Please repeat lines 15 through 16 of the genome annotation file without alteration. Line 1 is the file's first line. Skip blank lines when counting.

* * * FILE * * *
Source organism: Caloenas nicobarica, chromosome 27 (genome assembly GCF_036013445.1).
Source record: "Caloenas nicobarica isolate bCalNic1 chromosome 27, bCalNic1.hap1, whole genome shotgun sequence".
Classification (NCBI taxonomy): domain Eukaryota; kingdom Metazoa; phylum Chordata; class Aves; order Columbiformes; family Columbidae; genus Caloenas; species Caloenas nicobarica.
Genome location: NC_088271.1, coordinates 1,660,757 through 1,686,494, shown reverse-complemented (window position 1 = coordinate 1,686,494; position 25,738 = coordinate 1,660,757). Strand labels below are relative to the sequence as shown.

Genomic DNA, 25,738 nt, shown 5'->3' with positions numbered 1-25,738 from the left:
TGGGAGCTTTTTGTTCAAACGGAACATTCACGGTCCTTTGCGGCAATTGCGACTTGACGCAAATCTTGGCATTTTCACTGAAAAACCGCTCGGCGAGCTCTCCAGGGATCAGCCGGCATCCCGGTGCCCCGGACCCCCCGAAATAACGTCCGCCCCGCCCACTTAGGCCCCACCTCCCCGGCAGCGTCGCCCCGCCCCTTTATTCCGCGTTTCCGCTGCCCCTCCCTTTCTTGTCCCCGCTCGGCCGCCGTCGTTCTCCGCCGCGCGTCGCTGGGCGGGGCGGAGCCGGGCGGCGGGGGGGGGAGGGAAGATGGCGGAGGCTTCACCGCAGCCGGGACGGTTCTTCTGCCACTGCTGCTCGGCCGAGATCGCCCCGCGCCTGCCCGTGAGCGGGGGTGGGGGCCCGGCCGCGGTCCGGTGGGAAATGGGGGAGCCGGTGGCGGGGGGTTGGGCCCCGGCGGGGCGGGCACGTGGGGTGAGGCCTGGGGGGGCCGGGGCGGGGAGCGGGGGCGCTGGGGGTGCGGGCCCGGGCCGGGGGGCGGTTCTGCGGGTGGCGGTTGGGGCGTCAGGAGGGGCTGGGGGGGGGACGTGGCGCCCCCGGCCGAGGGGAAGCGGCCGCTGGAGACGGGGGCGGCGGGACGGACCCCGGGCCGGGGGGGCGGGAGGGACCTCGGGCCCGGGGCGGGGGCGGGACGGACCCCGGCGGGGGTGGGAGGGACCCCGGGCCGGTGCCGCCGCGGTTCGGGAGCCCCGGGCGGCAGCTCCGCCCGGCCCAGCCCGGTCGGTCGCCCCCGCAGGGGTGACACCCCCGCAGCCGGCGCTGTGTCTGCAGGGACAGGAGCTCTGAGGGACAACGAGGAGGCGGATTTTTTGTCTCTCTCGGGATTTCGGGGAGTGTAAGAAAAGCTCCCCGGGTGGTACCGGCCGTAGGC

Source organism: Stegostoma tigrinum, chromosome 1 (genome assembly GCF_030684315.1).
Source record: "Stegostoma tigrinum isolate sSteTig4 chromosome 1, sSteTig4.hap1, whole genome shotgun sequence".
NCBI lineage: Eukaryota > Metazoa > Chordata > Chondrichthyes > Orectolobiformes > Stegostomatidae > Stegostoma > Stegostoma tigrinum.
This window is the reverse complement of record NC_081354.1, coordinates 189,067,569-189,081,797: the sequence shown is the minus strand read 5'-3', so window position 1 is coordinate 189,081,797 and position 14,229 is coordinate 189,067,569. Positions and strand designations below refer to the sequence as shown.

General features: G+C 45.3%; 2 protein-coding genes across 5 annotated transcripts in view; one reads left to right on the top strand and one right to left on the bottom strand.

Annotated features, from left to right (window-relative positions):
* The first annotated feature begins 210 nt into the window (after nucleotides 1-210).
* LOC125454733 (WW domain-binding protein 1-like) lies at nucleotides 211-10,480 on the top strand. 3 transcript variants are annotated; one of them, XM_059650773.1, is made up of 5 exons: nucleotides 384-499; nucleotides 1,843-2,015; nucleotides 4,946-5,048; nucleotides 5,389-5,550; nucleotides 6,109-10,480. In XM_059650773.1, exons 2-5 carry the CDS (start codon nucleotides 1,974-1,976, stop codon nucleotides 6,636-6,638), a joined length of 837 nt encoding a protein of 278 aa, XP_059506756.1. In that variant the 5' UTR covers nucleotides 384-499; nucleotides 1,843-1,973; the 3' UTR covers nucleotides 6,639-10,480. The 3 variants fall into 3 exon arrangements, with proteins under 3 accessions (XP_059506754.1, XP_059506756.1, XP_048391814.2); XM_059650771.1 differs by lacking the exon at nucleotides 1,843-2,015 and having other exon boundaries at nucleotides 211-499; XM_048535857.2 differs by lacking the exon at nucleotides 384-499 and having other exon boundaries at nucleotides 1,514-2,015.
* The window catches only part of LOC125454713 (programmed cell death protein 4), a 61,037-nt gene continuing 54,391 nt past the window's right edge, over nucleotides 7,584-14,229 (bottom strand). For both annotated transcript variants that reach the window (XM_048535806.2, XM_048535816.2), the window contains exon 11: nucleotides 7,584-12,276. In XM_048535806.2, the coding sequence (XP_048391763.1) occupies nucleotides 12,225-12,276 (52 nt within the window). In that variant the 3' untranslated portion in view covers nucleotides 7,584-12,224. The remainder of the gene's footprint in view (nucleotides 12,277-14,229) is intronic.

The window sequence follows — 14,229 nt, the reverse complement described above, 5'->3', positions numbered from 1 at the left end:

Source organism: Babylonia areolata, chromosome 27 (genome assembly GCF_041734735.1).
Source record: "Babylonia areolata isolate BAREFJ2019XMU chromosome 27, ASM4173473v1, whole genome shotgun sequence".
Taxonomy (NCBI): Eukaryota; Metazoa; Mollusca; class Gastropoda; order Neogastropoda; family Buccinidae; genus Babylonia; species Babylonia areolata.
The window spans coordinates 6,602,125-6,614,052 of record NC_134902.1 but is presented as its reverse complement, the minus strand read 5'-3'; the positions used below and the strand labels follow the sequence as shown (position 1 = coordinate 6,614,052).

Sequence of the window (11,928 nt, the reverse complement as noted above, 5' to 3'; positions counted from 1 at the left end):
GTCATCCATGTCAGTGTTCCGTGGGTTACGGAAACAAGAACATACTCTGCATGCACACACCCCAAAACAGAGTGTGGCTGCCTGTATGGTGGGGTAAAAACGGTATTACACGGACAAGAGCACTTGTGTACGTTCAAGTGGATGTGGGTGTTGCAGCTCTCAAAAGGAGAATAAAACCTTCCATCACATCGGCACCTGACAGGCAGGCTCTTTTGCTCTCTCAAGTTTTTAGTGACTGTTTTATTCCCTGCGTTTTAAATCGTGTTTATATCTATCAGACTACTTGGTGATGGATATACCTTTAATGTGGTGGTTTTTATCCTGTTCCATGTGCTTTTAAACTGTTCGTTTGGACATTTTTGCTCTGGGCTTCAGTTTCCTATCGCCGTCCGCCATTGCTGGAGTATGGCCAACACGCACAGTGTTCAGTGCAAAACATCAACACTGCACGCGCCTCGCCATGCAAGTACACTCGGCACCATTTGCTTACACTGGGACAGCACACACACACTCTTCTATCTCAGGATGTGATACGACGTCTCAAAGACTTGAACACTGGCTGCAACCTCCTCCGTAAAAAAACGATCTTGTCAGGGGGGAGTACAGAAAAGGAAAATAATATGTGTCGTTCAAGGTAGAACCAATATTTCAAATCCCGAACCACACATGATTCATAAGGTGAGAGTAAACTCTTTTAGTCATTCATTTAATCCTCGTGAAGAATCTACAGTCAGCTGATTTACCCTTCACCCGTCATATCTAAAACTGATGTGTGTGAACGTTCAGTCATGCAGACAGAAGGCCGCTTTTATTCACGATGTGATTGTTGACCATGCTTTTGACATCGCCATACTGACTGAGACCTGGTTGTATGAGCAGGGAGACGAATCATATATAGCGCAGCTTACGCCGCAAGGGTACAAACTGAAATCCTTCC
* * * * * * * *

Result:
* The window catches only part of LOC125454713 (programmed cell death protein 4), a 61,037-nt gene continuing 54,391 nt past the window's right edge, over nucleotides 7,584-14,229 (bottom strand). For both annotated transcript variants that reach the window (XM_048535806.2, XM_048535816.2), the window contains exon 11: nucleotides 7,584-12,276. In XM_048535806.2, the coding sequence (XP_048391763.1) occupies nucleotides 12,225-12,276 (52 nt within the window). In that variant the 3' untranslated portion in view covers nucleotides 7,584-12,224. The remainder of the gene's footprint in view (nucleotides 12,277-14,229) is intronic.

The window sequence follows — 14,229 nt, the reverse complement described above, 5'->3', positions numbered from 1 at the left end: